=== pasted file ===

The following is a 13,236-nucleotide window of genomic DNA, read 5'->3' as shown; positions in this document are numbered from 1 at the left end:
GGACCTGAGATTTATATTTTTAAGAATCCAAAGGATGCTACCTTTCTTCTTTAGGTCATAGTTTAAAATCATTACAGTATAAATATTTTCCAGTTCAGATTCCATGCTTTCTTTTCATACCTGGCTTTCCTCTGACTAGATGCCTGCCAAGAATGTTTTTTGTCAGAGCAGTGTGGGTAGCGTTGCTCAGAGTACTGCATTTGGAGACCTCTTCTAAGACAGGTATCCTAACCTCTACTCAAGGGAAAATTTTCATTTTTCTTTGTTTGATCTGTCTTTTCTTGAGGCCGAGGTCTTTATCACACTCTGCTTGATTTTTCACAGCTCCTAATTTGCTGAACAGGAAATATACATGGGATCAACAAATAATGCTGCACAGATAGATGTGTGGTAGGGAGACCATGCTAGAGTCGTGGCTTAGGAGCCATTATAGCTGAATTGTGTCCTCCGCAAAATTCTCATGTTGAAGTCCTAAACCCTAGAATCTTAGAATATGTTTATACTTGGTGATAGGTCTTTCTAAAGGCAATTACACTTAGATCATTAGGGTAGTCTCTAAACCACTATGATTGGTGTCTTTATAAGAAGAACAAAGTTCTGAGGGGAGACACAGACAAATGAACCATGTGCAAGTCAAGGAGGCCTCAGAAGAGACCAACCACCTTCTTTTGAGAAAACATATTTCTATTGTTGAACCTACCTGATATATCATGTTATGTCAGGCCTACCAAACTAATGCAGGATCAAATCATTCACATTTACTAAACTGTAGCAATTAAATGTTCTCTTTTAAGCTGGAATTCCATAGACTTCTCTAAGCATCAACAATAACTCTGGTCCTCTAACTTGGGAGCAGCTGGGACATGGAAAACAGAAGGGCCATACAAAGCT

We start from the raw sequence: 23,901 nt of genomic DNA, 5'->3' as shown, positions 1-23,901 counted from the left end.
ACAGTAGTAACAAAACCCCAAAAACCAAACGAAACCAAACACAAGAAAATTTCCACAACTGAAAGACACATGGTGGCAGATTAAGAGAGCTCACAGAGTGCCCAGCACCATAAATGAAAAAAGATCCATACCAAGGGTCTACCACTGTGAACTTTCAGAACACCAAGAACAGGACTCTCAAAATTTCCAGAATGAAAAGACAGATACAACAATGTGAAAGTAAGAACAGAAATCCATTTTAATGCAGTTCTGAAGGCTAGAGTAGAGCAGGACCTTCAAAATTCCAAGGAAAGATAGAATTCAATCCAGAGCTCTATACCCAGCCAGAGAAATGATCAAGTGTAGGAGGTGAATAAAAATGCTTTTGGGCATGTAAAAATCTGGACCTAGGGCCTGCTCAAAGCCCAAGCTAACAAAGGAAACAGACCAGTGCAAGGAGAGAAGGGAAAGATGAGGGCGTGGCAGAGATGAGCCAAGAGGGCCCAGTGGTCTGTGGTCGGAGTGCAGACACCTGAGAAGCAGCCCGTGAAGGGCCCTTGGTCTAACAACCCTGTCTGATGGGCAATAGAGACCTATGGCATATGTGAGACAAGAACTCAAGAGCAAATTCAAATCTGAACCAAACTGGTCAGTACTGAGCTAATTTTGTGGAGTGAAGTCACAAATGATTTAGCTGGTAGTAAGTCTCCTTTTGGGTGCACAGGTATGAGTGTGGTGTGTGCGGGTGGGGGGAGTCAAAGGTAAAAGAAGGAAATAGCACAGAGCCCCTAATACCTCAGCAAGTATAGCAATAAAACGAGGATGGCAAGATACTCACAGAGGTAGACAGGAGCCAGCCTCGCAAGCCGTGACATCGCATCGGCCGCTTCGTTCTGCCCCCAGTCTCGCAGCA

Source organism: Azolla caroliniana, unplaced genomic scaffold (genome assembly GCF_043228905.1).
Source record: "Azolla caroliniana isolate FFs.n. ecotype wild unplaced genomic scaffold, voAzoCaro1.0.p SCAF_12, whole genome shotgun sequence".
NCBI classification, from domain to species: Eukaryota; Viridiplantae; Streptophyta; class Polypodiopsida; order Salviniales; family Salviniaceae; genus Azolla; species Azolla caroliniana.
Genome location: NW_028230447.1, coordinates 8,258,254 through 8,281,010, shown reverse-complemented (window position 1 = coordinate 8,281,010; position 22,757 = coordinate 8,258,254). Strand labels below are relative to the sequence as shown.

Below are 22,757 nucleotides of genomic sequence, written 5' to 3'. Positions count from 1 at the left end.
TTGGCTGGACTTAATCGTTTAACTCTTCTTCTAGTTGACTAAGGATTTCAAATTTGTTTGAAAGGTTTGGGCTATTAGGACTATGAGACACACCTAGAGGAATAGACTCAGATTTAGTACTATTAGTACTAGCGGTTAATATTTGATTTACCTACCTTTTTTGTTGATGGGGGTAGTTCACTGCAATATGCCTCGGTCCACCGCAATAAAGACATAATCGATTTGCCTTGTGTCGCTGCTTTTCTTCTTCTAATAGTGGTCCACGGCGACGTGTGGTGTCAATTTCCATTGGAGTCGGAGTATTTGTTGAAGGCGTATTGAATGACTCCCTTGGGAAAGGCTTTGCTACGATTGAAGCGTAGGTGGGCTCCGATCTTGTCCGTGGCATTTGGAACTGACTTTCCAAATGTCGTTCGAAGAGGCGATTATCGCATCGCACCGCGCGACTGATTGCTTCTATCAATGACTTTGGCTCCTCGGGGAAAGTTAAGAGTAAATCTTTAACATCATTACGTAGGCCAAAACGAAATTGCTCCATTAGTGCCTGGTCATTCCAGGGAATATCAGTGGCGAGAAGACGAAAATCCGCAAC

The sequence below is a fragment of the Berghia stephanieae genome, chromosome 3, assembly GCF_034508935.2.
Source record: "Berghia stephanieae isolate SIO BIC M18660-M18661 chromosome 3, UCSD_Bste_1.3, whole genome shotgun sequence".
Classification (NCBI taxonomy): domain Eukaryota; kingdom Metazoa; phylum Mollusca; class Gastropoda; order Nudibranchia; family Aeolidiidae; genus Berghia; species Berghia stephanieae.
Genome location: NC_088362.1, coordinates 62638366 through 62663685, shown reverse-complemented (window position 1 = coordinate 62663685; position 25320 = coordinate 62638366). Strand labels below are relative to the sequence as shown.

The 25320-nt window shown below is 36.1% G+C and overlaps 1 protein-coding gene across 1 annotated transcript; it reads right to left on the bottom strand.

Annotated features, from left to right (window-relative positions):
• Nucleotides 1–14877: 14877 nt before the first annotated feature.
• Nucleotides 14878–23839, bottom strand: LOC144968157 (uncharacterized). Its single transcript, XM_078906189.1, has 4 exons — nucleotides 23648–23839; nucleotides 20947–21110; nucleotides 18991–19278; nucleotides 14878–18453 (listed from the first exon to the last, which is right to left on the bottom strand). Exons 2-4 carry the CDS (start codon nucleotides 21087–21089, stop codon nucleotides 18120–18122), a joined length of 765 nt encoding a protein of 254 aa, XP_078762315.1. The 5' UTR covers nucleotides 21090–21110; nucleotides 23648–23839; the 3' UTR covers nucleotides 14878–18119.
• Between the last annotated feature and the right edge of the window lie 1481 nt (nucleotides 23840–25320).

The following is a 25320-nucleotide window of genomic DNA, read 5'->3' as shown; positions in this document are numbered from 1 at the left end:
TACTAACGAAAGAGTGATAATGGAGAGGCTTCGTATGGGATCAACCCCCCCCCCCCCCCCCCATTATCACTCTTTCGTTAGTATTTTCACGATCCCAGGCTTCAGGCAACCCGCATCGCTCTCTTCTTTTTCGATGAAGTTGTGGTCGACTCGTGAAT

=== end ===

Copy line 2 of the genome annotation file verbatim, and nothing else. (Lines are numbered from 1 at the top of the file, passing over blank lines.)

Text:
GGACCTGAGATTTATATTTTTAAGAATCCAAAGGATGCTACCTTTCTTCTTTAGGTCATAGTTTAAAATCATTACAGTATAAATATTTTCCAGTTCAGATTCCATGCTTTCTTTTCATACCTGGCTTTCCTCTGACTAGATGCCTGCCAAGAATGTTTTTTGTCAGAGCAGTGTGGGTAGCGTTGCTCAGAGTACTGCATTTGGAGACCTCTTCTAAGACAGGTATCCTAACCTCTACTCAAGGGAAAATTTTCATTTTTCTTTGTTTGATCTGTCTTTTCTTGAGGCCGAGGTCTTTATCACACTCTGCTTGATTTTTCACAGCTCCTAATTTGCTGAACAGGAAATATACATGGGATCAACAAATAATGCTGCACAGATAGATGTGTGGTAGGGAGACCATGCTAGAGTCGTGGCTTAGGAGCCATTATAGCTGAATTGTGTCCTCCGCAAAATTCTCATGTTGAAGTCCTAAACCCTAGAATCTTAGAATATGTTTATACTTGGTGATAGGTCTTTCTAAAGGCAATTACACTTAGATCATTAGGGTAGTCTCTAAACCACTATGATTGGTGTCTTTATAAGAAGAACAAAGTTCTGAGGGGAGACACAGACAAATGAACCATGTGCAAGTCAAGGAGGCCTCAGAAGAGACCAACCACCTTCTTTTGAGAAAACATATTTCTATTGTTGAACCTACCTGATATATCATGTTATGTCAGGCCTACCAAACTAATGCAGGATCAAATCATTCACATTTACTAAACTGTAGCAATTAAATGTTCTCTTTTAAGCTGGAATTCCATAGACTTCTCTAAGCATCAACAATAACTCTGGTCCTCTAACTTGGGAGCAGCTGGGACATGGAAAACAGAAGGGCCATACAAAGCT